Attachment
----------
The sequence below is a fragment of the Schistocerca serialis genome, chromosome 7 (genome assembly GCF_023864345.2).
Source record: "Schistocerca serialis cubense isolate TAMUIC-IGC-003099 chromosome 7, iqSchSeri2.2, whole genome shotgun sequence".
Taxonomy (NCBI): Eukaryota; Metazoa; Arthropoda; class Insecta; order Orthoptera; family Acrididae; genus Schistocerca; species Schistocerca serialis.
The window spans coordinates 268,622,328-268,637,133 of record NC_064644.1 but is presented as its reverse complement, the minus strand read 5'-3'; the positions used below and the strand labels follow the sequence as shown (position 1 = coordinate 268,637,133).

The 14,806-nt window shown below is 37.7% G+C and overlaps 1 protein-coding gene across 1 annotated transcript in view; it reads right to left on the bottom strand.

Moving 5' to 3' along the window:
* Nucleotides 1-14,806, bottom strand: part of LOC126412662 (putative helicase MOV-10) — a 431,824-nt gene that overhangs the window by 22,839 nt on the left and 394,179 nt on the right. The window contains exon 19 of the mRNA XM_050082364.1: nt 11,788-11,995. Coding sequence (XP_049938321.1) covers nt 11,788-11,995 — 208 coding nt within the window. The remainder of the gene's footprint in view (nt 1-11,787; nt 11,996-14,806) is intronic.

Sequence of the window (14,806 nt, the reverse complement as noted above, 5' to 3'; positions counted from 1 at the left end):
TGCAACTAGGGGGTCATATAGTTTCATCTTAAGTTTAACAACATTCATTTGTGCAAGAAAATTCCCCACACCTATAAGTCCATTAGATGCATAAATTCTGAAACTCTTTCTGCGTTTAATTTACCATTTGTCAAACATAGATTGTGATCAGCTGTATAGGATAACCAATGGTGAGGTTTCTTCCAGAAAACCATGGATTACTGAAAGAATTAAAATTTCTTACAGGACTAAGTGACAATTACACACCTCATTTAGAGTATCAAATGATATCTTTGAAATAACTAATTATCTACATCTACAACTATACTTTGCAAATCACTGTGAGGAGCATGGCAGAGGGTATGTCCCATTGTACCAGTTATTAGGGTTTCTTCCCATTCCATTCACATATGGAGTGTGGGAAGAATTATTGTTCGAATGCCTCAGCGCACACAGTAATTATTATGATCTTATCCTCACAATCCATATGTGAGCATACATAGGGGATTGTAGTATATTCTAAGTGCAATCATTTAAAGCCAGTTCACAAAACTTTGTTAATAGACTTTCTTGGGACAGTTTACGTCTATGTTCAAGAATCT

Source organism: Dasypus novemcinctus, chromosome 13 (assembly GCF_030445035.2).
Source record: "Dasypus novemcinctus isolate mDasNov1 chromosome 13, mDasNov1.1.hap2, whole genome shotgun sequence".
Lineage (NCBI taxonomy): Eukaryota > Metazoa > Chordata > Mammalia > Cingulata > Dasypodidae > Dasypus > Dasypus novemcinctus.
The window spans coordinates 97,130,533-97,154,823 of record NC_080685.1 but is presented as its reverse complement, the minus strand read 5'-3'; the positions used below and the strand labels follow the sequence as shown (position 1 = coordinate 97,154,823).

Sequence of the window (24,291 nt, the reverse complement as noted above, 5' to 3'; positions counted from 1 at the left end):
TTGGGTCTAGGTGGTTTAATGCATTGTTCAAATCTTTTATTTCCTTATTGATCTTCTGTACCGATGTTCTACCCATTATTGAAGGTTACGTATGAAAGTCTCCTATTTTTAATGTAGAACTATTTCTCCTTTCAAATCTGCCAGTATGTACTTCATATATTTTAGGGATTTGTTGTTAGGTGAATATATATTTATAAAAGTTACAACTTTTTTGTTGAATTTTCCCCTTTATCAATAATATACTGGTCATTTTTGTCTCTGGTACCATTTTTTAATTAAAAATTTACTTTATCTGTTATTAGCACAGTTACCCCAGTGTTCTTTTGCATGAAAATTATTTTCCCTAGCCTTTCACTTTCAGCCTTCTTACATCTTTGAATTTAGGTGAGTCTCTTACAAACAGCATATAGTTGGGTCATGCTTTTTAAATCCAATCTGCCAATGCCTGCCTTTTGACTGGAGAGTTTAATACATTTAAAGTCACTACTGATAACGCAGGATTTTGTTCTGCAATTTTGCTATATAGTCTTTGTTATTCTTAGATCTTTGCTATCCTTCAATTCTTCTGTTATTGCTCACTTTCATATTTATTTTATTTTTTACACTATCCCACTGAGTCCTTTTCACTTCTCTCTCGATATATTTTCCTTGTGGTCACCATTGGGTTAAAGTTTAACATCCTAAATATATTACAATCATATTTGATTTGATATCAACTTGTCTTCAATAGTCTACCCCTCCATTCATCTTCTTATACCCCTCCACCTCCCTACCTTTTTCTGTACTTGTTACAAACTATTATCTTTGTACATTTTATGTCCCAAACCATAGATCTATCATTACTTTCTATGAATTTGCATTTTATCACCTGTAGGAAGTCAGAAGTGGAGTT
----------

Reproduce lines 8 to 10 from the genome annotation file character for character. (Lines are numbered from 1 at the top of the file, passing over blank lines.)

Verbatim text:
Sequence of the window (14,806 nt, the reverse complement as noted above, 5' to 3'; positions counted from 1 at the left end):
TGCAACTAGGGGGTCATATAGTTTCATCTTAAGTTTAACAACATTCATTTGTGCAAGAAAATTCCCCACACCTATAAGTCCATTAGATGCATAAATTCTGAAACTCTTTCTGCGTTTAATTTACCATTTGTCAAACATAGATTGTGATCAGCTGTATAGGATAACCAATGGTGAGGTTTCTTCCAGAAAACCATGGATTACTGAAAGAATTAAAATTTCTTACAGGACTAAGTGACAATTACACACCTCATTTAGAGTATCAAATGATATCTTTGAAATAACTAATTATCTACATCTACAACTATACTTTGCAAATCACTGTGAGGAGCATGGCAGAGGGTATGTCCCATTGTACCAGTTATTAGGGTTTCTTCCCATTCCATTCACATATGGAGTGTGGGAAGAATTATTGTTCGAATGCCTCAGCGCACACAGTAATTATTATGATCTTATCCTCACAATCCATATGTGAGCATACATAGGGGATTGTAGTATATTCTAAGTGCAATCATTTAAAGCCAGTTCACAAAACTTTGTTAATAGACTTTCTTGGGACAGTTTACGTCTATGTTCAAGAATCT

Source organism: Dasypus novemcinctus, chromosome 13 (assembly GCF_030445035.2).